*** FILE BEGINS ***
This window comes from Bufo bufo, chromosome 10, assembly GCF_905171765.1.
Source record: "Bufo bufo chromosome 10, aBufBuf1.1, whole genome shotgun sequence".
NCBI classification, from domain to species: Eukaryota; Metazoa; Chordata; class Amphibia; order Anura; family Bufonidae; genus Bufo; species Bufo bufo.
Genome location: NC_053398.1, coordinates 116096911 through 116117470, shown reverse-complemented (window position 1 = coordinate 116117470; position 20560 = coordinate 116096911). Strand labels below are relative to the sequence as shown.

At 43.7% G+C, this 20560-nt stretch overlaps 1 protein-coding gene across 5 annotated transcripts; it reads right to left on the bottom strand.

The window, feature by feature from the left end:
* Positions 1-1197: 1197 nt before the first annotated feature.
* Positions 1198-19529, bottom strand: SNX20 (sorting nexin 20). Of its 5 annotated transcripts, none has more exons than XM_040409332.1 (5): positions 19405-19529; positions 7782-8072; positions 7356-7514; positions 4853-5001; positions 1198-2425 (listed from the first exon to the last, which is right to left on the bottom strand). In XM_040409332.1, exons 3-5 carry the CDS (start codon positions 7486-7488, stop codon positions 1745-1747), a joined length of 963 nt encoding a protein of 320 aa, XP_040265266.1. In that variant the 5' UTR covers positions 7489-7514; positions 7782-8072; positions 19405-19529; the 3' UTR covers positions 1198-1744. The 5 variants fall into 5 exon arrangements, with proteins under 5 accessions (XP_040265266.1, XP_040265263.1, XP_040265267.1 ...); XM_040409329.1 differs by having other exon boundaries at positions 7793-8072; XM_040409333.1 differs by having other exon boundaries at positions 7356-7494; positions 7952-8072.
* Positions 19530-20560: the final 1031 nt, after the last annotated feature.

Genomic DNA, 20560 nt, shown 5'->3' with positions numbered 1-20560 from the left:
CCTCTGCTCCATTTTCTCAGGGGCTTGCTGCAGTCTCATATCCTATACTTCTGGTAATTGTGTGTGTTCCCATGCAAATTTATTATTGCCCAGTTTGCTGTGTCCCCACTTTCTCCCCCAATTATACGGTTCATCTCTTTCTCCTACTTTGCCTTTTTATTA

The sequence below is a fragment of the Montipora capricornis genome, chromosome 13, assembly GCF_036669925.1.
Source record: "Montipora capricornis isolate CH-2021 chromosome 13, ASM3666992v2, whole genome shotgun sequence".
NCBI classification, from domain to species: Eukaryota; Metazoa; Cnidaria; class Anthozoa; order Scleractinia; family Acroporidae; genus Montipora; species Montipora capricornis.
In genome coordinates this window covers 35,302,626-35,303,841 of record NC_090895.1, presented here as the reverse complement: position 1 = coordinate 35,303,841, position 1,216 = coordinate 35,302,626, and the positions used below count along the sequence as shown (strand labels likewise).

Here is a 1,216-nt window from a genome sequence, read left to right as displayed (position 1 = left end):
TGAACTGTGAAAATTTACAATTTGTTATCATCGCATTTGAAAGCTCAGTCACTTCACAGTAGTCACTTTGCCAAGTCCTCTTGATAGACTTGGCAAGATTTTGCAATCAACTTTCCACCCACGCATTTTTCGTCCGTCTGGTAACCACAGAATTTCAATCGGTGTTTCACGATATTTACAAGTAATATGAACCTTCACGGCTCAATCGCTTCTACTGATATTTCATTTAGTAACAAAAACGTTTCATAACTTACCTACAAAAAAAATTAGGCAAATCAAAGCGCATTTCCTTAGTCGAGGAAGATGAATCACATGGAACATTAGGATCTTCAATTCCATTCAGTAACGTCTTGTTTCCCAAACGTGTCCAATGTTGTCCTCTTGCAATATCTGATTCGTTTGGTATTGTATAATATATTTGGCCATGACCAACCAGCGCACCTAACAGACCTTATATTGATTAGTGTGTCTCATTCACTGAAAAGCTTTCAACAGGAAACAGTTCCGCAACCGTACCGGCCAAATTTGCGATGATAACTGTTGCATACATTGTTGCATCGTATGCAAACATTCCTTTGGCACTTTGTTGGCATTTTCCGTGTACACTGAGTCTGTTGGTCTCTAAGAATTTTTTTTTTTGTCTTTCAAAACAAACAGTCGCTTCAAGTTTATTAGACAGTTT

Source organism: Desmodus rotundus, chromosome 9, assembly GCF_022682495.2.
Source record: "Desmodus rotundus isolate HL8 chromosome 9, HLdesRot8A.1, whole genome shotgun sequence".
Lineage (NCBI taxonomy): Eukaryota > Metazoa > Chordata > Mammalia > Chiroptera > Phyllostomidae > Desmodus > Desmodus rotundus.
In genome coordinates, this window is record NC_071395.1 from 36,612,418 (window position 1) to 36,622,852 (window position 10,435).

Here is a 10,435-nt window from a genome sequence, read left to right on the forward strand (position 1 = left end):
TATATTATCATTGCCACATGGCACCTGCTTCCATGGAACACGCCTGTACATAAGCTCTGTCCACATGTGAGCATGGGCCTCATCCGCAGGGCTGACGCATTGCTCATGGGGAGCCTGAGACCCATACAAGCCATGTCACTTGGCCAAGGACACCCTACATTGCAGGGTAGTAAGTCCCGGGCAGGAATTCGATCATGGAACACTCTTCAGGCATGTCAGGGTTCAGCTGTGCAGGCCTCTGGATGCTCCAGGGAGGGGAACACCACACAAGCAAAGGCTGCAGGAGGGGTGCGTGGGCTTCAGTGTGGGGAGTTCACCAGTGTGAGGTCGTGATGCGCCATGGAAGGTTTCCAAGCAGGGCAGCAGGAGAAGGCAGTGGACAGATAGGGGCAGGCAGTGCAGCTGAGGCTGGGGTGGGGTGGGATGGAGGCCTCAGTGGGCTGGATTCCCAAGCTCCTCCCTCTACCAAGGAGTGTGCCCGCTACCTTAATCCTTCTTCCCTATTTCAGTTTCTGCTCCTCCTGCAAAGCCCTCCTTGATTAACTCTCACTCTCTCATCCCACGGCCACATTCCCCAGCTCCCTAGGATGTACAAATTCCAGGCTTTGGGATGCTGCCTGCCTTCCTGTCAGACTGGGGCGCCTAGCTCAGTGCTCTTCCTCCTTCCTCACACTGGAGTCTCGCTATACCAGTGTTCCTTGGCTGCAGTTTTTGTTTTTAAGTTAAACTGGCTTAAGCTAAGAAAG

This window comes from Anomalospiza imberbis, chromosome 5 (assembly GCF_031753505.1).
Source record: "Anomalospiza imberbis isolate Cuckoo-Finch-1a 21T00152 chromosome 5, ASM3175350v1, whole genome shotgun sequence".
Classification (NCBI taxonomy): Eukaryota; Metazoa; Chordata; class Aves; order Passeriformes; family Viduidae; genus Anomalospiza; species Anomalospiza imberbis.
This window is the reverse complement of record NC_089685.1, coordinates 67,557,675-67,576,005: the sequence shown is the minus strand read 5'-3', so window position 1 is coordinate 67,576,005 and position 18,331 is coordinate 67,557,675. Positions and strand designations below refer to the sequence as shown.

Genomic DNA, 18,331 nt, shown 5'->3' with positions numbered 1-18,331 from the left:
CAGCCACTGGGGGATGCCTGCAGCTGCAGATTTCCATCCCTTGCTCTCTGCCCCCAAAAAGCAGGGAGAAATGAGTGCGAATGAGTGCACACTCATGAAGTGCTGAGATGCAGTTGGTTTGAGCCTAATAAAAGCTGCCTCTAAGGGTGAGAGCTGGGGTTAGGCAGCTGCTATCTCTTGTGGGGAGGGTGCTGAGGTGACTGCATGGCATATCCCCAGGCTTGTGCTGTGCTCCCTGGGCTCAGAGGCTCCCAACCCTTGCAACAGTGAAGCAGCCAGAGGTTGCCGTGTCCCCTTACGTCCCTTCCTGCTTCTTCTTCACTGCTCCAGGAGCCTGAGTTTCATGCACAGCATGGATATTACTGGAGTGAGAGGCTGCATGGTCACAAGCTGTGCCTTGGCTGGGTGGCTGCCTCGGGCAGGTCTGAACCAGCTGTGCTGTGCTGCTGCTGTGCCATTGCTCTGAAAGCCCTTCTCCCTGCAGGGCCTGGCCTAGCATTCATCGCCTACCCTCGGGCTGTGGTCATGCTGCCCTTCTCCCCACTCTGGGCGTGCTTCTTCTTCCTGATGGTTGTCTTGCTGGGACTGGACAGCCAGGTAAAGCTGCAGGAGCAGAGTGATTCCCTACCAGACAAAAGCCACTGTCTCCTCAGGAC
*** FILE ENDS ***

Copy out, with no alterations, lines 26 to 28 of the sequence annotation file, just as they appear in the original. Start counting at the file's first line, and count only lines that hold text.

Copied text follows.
Classification (NCBI taxonomy): Eukaryota; Metazoa; Chordata; class Aves; order Passeriformes; family Viduidae; genus Anomalospiza; species Anomalospiza imberbis.
This window is the reverse complement of record NC_089685.1, coordinates 67,557,675-67,576,005: the sequence shown is the minus strand read 5'-3', so window position 1 is coordinate 67,576,005 and position 18,331 is coordinate 67,557,675. Positions and strand designations below refer to the sequence as shown.

Genomic DNA, 18,331 nt, shown 5'->3' with positions numbered 1-18,331 from the left: